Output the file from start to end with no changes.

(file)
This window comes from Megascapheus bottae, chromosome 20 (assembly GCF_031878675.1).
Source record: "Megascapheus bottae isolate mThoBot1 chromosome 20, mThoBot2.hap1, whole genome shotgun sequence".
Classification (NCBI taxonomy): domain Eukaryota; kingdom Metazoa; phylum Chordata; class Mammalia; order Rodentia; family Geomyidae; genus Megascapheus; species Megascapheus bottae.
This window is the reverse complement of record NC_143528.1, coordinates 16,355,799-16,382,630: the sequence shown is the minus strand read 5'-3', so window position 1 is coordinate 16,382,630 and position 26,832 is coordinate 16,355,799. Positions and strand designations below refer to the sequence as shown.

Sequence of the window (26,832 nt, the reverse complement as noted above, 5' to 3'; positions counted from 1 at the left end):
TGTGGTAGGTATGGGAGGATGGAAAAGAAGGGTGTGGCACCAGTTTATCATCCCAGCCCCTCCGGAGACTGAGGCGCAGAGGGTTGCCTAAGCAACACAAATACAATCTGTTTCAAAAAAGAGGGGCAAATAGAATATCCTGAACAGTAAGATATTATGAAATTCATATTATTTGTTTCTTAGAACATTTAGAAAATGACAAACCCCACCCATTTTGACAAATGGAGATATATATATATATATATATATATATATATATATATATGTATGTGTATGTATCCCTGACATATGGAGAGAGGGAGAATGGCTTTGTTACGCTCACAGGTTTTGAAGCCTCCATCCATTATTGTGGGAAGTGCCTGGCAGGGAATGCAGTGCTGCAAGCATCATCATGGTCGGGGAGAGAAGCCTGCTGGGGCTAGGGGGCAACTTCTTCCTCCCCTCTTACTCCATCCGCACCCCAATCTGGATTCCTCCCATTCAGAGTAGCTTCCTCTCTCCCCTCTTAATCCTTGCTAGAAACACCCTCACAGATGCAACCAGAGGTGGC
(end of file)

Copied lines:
This window comes from Megascapheus bottae, chromosome 20 (assembly GCF_031878675.1).
Source record: "Megascapheus bottae isolate mThoBot1 chromosome 20, mThoBot2.hap1, whole genome shotgun sequence".
Classification (NCBI taxonomy): domain Eukaryota; kingdom Metazoa; phylum Chordata; class Mammalia; order Rodentia; family Geomyidae; genus Megascapheus; species Megascapheus bottae.
This window is the reverse complement of record NC_143528.1, coordinates 16,355,799-16,382,630: the sequence shown is the minus strand read 5'-3', so window position 1 is coordinate 16,382,630 and position 26,832 is coordinate 16,355,799. Positions and strand designations below refer to the sequence as shown.

Sequence of the window (26,832 nt, the reverse complement as noted above, 5' to 3'; positions counted from 1 at the left end):
TGTGGTAGGTATGGGAGGATGGAAAAGAAGGGTGTGGCACCAGTTTATCATCCCAGCCCCTCCGGAGACTGAGGCGCAGAGGGTTGCCTAAGCAACACAAATACAATCTGTTTCAAAAAAGAGGGGCAAATAGAATATCCTGAACAGTAAGATATTATGAAATTCATATTATTTGTTTCTTAGAACATTTAGAAAATGACAAACCCCACCCATTTTGACAAATGGAGATATATATATATATATATATATATATATATATATATATGTATGTGTATGTATCCCTGACATATGGAGAGAGGGAGAATGGCTTTGTTACGCTCACAGGTTTTGAAGCCTCCATCCATTATTGTGGGAAGTGCCTGGCAGGGAATGCAGTGCTGCAAGCATCATCATGGTCGGGGAGAGAAGCCTGCTGGGGCTAGGGGGCAACTTCTTCCTCCCCTCTTACTCCATCCGCACCCCAATCTGGATTCCTCCCATTCAGAGTAGCTTCCTCTCTCCCCTCTTAATCCTTGCTAGAAACACCCTCACAGATGCAACCAGAGGTGGC